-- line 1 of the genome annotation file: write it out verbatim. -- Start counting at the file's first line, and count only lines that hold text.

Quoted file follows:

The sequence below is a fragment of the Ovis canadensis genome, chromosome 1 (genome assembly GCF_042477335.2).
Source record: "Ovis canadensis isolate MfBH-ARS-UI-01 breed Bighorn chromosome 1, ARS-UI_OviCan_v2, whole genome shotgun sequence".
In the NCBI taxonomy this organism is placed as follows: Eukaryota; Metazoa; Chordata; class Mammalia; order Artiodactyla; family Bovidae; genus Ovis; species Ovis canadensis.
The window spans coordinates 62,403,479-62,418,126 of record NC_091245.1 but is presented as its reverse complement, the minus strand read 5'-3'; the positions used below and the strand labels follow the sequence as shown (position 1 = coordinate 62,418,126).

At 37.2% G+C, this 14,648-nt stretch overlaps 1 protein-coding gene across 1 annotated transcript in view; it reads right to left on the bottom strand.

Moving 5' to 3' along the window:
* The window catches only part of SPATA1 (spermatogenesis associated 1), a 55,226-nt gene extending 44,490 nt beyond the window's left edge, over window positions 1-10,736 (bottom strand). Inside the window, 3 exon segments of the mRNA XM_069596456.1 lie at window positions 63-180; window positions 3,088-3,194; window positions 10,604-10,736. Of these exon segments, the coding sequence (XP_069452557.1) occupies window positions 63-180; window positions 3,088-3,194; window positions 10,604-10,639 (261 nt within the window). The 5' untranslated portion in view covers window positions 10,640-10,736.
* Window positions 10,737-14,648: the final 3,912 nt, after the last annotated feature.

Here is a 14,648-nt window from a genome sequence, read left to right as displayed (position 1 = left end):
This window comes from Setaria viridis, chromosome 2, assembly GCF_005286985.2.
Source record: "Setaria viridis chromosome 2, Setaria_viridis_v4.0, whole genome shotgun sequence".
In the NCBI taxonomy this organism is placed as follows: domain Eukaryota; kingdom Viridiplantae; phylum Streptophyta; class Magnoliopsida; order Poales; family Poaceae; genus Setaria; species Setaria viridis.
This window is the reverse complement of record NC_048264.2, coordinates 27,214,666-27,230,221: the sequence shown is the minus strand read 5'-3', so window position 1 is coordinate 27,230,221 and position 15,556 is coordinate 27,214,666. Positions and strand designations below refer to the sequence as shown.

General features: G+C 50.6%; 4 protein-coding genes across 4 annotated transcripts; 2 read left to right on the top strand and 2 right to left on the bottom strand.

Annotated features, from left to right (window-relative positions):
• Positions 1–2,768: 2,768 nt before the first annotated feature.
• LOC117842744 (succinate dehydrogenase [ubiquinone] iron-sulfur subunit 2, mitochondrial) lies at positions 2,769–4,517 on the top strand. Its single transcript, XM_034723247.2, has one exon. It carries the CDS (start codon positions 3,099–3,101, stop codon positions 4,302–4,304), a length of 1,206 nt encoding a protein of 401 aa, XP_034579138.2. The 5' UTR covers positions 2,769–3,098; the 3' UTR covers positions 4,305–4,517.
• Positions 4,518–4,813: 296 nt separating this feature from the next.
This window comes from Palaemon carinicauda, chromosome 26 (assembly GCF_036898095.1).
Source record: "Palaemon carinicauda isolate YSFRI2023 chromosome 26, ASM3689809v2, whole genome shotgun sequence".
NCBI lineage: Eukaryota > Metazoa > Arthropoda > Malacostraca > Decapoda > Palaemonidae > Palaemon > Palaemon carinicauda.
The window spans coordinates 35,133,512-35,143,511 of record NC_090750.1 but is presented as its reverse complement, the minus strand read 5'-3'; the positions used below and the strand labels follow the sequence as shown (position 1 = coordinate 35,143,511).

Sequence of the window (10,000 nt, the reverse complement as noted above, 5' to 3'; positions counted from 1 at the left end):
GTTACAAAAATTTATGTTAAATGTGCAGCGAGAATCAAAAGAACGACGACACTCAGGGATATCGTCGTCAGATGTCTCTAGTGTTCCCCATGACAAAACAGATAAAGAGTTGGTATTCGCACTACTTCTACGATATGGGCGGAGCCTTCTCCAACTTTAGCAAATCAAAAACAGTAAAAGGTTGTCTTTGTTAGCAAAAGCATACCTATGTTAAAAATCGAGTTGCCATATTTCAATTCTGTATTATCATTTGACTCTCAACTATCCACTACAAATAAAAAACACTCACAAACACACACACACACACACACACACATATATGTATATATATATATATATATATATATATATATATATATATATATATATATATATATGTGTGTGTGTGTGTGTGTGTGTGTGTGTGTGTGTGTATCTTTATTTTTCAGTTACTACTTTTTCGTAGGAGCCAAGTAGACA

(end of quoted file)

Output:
The sequence below is a fragment of the Ovis canadensis genome, chromosome 1 (genome assembly GCF_042477335.2).